The Kansas American Civil Liberties Union will be pulling together much of the testimony against the bill. Its lobbyist, Bryan Krantz, said arguments from law and philosophy professors will center on charges that the bill is unconstitutional and too vague.

Fears of illegality were raised during House debate, but it still passed, 98-27.

 

 

 

Carper and some other parents and former cult members who spoke Monday had also testified last month before a House committee on the same bill.

Parents urge panel to OK bill on "mind control" cults

Kansas City Times
16 Mar 1982
Associated Press


6 TOPEKA - Virginia Hulet and Frances Fanshier share an experience one uncommon to most people. Both have rescued daughters from what they describe as "mind control" practiced by religious cults.

The two women, along with several other parents and some former "cult" members, recounted their stories for the Kansas Senate Judiciary Committee on Monday. All urged the panel to approve a bill enabling parents to legally retrieve their children from "mind control" groups for deprogramming.

The loss of a loved one to a strange unknown phenomenon such as we experienced is devastating," said Mrs. Fanshier, whose daughter, Pam, became a member of the Rev. Sun Myung oon's Unification Church in 1975 while attending the University of Kansas.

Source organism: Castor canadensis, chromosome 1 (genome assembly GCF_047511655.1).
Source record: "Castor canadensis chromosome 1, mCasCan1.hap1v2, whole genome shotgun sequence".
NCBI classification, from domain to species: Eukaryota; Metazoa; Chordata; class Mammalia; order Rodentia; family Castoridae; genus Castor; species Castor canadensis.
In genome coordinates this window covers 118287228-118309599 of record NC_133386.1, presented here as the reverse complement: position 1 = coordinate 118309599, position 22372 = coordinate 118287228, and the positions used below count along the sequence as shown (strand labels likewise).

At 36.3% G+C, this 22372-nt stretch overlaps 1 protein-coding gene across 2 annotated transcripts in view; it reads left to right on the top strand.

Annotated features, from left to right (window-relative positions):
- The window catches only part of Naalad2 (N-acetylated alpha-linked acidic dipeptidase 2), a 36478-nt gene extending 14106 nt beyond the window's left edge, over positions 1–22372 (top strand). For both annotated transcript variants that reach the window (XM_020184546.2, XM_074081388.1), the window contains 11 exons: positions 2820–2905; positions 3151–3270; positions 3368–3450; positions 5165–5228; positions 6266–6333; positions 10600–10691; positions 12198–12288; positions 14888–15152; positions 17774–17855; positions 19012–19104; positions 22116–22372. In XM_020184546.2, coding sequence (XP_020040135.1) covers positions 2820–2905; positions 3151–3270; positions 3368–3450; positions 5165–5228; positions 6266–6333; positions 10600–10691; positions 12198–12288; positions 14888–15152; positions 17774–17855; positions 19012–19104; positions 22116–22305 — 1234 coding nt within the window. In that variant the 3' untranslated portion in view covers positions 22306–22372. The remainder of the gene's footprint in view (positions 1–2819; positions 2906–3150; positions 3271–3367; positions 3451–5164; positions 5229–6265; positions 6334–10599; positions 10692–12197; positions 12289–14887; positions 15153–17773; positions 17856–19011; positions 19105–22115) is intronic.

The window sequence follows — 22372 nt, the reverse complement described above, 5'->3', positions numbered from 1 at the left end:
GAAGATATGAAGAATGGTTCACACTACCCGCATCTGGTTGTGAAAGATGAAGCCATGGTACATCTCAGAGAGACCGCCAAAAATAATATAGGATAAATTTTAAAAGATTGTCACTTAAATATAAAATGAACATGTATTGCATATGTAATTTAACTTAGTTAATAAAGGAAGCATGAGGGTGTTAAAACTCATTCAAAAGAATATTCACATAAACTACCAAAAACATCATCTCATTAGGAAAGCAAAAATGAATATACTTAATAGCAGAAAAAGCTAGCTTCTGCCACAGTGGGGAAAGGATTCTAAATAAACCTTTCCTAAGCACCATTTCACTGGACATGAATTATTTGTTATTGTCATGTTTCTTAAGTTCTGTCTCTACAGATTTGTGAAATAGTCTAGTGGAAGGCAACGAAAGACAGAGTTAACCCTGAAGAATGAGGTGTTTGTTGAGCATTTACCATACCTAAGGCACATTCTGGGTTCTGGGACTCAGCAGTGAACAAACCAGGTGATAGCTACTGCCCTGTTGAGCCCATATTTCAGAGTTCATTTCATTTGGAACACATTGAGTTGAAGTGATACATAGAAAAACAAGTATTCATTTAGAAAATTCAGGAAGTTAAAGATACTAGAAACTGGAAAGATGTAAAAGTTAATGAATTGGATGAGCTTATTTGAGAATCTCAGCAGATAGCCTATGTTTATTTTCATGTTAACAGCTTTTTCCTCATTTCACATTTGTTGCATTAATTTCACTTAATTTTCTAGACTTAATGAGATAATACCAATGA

Although the Fanshiers, who live in Great Bend, were able to talk their daughter into voluntarily leaving the Moonies, others such as Mrs. Hulet had to resort to another tactic.

The Hutchinson woman called it a "rescue," but she admitted to committee members that, legally speaking, it was kidnapping.

Mrs. Hulet's daughter, Ginger, and the daughter's three sons were part of the Divine Light Mission until their so-called rescue 3 1/2 years ago.

"After Ginger's rehabilitation, we received a beautiful letter from her thanking us for coming to her rescue as she said she could never left on her own," Mrs. Hulet said. "The last sentence of the letter read: 'You saved me from the walking dead.'"

Mrs. Hulet is coordinator of the Citizens Freedom Foundation, a group of more than 100 Kansas parents whose children have been or are members of "new religions" or cults, as the group calls them.

The organization is pusing for a bill that if enacted, would make Kansas the first state to give parents a clear legal right ot take their children from any group practicing "mind control" andhave them deprogrammed.

 

 

 

Mrs. Hulet is coordinator of the Citizens Freedom Foundation, a group of more than 100 Kansas parents whose children have been or are members of "new religions" or cults, as the group calls them.

Cult bill called a threat to religions

Topeka (Kansas) Capital-Journal
17 Mar 1982
Martin Hawver


7 Opponents of a bill designed to enable parents to retrieve their adult children from so-called cults said Tuesday they fear the bill would establish two clases of religions in the state.

Opponents included the parents of a physician who is a Moonie, the director of admissions at The Way College of Emporia and lawyers and psychiatrists. They testified Tuesday before the Senate Judiciary Committee.

Frank Flinn, a Harvard Divinity School graduate and now an author and editor, told the committee he doesn't believe the so-called groups use brainwashing or mind-control to catch and hold their members.